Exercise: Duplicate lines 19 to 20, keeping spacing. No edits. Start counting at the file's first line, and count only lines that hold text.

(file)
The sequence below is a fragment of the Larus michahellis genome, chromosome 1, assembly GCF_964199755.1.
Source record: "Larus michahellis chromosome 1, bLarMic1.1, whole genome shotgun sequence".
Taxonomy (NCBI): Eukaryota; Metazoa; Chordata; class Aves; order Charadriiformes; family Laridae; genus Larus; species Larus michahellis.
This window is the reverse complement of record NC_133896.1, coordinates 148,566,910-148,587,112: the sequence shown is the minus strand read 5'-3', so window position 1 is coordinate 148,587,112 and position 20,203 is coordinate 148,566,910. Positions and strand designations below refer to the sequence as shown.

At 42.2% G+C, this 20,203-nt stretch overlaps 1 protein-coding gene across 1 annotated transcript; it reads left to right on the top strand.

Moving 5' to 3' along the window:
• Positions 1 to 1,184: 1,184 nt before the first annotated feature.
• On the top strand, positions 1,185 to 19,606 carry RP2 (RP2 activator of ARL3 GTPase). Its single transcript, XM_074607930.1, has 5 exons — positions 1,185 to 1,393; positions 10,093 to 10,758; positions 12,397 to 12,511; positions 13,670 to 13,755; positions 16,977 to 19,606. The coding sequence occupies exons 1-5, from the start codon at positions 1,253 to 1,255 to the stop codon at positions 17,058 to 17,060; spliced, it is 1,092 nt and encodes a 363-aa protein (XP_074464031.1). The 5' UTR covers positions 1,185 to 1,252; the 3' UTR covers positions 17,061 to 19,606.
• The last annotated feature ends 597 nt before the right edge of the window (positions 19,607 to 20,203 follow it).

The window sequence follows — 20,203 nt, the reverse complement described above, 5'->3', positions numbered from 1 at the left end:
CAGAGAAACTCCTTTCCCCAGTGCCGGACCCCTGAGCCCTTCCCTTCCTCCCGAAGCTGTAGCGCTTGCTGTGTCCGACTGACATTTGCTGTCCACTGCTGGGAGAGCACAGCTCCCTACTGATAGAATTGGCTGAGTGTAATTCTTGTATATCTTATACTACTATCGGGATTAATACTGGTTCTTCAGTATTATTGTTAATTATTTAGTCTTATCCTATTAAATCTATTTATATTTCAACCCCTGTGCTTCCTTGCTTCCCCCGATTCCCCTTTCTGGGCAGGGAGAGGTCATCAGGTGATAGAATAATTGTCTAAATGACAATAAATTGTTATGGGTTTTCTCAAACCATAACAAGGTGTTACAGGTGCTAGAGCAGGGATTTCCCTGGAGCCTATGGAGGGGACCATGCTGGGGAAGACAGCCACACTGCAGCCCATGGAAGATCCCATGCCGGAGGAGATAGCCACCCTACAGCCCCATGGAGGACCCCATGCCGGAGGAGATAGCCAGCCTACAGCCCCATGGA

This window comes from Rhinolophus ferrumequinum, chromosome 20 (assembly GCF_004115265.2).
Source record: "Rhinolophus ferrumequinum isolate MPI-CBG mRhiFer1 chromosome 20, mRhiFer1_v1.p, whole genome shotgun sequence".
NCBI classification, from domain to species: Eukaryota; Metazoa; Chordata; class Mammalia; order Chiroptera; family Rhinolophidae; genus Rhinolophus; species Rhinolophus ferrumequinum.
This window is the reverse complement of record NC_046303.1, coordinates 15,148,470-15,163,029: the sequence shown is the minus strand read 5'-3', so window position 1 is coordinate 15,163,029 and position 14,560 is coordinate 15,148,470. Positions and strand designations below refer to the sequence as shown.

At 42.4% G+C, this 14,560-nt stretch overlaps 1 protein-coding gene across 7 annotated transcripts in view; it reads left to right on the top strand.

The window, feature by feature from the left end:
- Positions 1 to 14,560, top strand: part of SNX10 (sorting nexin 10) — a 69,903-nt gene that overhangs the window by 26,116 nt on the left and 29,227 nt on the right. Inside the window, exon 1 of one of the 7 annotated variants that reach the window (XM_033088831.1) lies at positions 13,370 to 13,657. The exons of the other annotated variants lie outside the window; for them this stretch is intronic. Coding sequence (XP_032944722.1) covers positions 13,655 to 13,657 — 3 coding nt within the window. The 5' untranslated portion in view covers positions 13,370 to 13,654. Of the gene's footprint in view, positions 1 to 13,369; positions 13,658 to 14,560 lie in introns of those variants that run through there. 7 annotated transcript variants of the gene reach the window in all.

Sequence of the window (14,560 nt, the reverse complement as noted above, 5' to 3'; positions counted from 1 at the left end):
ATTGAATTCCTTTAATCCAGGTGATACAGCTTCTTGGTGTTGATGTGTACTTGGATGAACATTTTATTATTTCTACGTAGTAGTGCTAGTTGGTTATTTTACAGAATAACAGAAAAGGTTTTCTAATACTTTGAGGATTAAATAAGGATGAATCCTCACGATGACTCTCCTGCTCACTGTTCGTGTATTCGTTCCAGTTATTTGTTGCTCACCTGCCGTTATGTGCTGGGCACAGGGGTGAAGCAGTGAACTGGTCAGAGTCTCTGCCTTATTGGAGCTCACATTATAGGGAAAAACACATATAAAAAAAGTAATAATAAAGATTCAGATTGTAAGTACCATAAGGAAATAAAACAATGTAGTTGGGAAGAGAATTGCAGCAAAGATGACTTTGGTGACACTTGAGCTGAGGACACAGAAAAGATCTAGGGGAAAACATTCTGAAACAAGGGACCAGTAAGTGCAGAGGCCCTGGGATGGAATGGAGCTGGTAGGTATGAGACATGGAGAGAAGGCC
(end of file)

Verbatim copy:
Sequence of the window (14,560 nt, the reverse complement as noted above, 5' to 3'; positions counted from 1 at the left end):
ATTGAATTCCTTTAATCCAGGTGATACAGCTTCTTGGTGTTGATGTGTACTTGGATGAACATTTTATTATTTCTACGTAGTAGTGCTAGTTGGTTATTTTACAGAATAACAGAAAAGGTTTTCTAATACTTTGAGGATTAAATAAGGATGAATCCTCACGATGACTCTCCTGCTCACTGTTCGTGTATTCGTTCCAGTTATTTGTTGCTCACCTGCCGTTATGTGCTGGGCACAGGGGTGAAGCAGTGAACTGGTCAGAGTCTCTGCCTTATTGGAGCTCACATTATAGGGAAAAACACATATAAAAAAAGTAATAATAAAGATTCAGATTGTAAGTACCATAAGGAAATAAAACAATGTAGTTGGGAAGAGAATTGCAGCAAAGATGACTTTGGTGACACTTGAGCTGAGGACACAGAAAAGATCTAGGGGAAAACATTCTGAAACAAGGGACCAGTAAGTGCAGAGGCCCTGGGATGGAATGGAGCTGGTAGGTATGAGACATGGAGAGAAGGCC